In her new book “I am Malala,” Pakistani activist Malala Yousafzai tells the story of her family’s fight to support girls' education in her birthplace, Swat, and the trauma she suffered at the hands of the Taliban. She also offers up surprising bits of information about her life in Pakistan, her recovery and her adolescence – including a liking for both Jane Austen and Stephenie Meyer.
When Malala became a teenager, people asked her father why she wasn’t following Pashtun customs and covering her face in the presence of men. She says: “One of my male cousins was angry and he asked my father, 'Why isn’t she covered?' He replied, 'She’s my daughter. Look after your own affairs.' But some of the family thought people would gossip about us and say we were not properly following the Pashtunwali.”
At 7 years old Malala got her first lesson in justice – only, she was the one in the wrong. She had started stealing earrings, necklaces and other trinkets from a classmate, and carried on until her stash was discovered: “I would pocket her things, mostly toy jewelry like earrings and necklaces. It was easy. At first stealing gave me a thrill, but that did not last long. Soon it became a compulsion. I did not know how to stop.”
When the Taliban came to Swat Valley 10-year-old Malala was more concerned with popular fiction than activism, and her book of choice was “Twilight”: “I was ten when the Taliban came to our valley. Moniba and I had been reading the Twilight books and longed to be vampires. It seemed to us that the Taliban arrived in the night just like vampires.”
One of Malala's earliest opponents was a man called "Radio Mullah": Soon after the Taliban came to Swat Mullah Fazlullah took to the local radio station and began broadcasting messages about how to live a more Islamic life. One of his biggest contentions was television, which he decreed was sinful. Malala and her brothers loved television, so they hid it in a cupboard and watched it with the volume turned low. Mullah Fazlullah’s other target was girls’ education, which affected Malala more directly: “Radio Mullah turned his attention to schools. He began speaking against school administrators and congratulating girls by name who left school. “Miss So-and-so has stopped going to school and will go to heaven,” he’d say, or, “Miss X of Y village has stopped education at Class 5. I congratulate her.” Girls like me who still went to school he called buffaloes and sheep.”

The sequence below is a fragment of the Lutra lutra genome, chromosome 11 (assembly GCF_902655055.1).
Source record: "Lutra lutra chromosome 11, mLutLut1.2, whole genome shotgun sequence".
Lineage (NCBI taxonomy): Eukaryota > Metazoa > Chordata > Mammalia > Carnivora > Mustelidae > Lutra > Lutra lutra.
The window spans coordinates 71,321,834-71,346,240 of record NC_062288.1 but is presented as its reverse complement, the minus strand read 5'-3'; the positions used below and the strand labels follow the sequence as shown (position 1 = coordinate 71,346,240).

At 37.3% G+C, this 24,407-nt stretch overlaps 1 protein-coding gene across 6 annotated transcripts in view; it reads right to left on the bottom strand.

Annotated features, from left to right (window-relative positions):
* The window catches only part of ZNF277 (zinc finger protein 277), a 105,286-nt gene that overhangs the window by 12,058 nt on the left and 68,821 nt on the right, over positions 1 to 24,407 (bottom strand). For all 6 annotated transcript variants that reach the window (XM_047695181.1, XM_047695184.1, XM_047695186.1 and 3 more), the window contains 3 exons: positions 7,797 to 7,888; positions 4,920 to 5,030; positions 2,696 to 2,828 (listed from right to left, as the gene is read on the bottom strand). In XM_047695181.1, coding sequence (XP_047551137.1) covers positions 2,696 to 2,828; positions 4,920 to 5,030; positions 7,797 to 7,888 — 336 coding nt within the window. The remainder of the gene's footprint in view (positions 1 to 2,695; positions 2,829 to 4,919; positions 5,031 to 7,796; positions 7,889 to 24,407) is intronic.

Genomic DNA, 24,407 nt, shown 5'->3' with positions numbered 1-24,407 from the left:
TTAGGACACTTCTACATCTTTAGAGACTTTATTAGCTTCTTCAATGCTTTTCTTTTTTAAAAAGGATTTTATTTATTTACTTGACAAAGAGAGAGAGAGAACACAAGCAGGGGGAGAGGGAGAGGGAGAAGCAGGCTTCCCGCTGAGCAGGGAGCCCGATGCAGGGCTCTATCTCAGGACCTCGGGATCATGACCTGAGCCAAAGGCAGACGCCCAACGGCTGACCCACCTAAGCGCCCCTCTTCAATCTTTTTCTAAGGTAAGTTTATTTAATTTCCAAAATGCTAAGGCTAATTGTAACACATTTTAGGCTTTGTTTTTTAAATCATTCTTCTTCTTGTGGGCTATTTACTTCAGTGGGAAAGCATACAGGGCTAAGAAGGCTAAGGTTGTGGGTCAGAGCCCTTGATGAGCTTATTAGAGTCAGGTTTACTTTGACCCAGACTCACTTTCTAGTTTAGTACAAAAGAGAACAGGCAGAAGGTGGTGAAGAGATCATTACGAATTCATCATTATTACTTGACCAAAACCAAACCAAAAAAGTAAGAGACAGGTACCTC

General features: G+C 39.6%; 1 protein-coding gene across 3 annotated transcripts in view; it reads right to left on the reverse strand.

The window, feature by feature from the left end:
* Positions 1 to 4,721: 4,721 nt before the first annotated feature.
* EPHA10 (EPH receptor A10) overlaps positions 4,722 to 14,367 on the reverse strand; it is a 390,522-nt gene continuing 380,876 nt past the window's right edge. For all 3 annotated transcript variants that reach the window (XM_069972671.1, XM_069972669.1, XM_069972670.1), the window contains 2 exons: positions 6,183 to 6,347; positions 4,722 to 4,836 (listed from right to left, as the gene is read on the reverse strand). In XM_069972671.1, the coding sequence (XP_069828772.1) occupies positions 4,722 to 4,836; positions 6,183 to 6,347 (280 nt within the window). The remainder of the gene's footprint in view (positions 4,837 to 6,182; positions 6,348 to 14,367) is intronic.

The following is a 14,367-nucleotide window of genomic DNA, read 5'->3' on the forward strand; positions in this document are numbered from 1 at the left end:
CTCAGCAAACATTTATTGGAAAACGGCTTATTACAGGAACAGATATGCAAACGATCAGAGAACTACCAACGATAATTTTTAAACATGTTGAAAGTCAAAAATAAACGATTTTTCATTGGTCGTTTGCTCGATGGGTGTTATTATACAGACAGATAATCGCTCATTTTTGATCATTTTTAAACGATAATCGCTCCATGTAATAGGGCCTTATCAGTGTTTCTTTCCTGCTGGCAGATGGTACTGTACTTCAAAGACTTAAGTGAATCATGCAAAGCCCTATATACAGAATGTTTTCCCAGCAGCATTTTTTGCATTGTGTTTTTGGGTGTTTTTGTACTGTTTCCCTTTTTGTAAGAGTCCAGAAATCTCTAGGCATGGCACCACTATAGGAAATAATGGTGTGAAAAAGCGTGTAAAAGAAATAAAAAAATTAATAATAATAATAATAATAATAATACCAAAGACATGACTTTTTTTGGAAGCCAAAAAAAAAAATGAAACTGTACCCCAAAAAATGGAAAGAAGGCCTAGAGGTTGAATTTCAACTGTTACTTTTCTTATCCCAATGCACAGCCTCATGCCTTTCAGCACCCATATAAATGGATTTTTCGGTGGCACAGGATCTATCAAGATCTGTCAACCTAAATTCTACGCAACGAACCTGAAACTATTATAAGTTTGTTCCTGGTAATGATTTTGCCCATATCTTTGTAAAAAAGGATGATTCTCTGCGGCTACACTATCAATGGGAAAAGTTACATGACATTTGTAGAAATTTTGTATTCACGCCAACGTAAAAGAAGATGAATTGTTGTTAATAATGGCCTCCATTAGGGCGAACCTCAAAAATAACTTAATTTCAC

When Malala did well at school people said it was because her father, Ziauddin, owned the place. She once had to take an exam three times to prove that she could do it on her own: “Some parents complained that I was being favored because my father owned the school, but people were always surprised that despite our rivalry we were all good friends and not jealous of each other … We also competed in what we call board exams. These would select the best students from private schools in the district, and one year Malka-e-Noor and I got exactly the same marks. We did another paper at school to see who would get the prize and again we got equal marks. So people wouldn’t think I was getting special treatment, my father arranged for us to do papers at another school, that of his friend Ahmad Shah. Again we got the same, so we both got the prize.”
Sometimes Malala would let her imagination run wild: “All the other girls in my class wanted to be doctors, but I decided I wanted to be an inventor and make an anti-Taliban machine which would sniff them out and destroy their guns.”
Despite having to live with the Taliban blowing up schools in quick succession in Swat, Malala still had little vanities that needed attending to: “I liked doing my hair in different styles and would spend ages in the bathroom in front of the mirror trying out looks I had seen in movies. Until I was eight or nine my mother used to cut my hair short like my brothers’ because of lice and also to make it easier to wash and brush, as it would get messed up under my shawl. But finally I had persuaded her to let me grow it to my shoulders. Unlike Moniba’s which is straight, my hair is wavy, and I liked to twist it into curls or tie it into plaits. 'What are you doing in there pisho?' my mother would shout. 'Our guests need the bathroom and everyone is having to wait for you.'"